Reader feedback: "The standard deduction is e...
"The standard deduction is earned income +$350, ..." is not correct because IRS says
The standard deduction for an individual who can be claimed as a dependent on another person's tax return is generally limited to the greater of:
Example: Child earns $600. The wiki implies standard deduction is $600 + $350 = $950, but IRS says $1050 is the standard deduction.
- $1,050, or
- The individual's earned income for the year plus $350 (but not more than the regular standard deduction amount, generally $6,300).
This is a direct quote from IRS Publication 929, Tax Rules for Children and Dependents (Standard deduction).
Can an expert please review this proposed change? I don't know if this is correct.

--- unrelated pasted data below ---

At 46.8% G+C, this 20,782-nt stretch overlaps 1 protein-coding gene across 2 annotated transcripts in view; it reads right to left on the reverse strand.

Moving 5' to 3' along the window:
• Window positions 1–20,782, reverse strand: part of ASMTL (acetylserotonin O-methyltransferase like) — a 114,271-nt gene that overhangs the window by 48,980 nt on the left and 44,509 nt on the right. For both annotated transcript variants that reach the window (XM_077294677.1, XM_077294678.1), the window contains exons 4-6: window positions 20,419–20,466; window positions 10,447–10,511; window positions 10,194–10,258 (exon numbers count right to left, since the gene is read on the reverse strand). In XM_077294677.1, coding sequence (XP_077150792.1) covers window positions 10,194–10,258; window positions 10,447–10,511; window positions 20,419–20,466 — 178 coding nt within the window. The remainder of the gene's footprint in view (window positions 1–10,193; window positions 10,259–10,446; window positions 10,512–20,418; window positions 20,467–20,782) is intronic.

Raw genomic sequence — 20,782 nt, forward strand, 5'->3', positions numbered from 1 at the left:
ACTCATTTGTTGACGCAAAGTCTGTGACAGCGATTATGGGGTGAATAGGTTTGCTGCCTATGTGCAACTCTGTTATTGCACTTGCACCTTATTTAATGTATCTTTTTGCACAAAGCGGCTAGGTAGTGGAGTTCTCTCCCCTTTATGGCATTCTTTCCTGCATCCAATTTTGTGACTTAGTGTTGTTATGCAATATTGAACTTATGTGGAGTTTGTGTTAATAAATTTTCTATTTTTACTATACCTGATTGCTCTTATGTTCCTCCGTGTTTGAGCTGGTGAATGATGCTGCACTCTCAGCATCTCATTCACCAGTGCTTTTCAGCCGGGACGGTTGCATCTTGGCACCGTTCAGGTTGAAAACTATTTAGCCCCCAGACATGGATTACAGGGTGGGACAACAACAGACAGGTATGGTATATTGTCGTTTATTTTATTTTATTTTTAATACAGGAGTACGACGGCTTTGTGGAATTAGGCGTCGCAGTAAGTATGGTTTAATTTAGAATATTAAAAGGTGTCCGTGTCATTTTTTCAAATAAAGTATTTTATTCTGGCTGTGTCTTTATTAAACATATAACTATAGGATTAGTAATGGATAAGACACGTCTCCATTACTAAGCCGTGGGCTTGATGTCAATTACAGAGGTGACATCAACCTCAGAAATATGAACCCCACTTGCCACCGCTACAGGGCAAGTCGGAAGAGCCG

Fixed. Grabiner 21:49, 17 December 2017 (EST)
Taxation of children with Earned Income
If the children have earned income then:
- The standard deduction is the greater of ($1,050) or (earned income + $350), but no more than the normal standard deduction of $6,300 for a single person
- This has the effect of the first $1,050 of unearned income is untaxed
- The next $1,050 is taxed at the child's rate
- Can still realize $2,100 of untaxed unearned income, but only $350 of that can be interest and non-QDI (vs $1050 for no job case)
- Note that by gifting appreciated securities to a child, one can save at least $315 per year per child in capital gains tax (if in the 15% LTCG bracket) and up to $832 per year per child (if in the 39.6% bracket with tax loss carryforwards)
- "Publication 929, Tax Rules for Children and Dependents". Internal Revenue Service. 11-Sep-2017. https://www.irs.gov/publications/p929.
LadyGeek 16:49, 15 December 2017 (EST)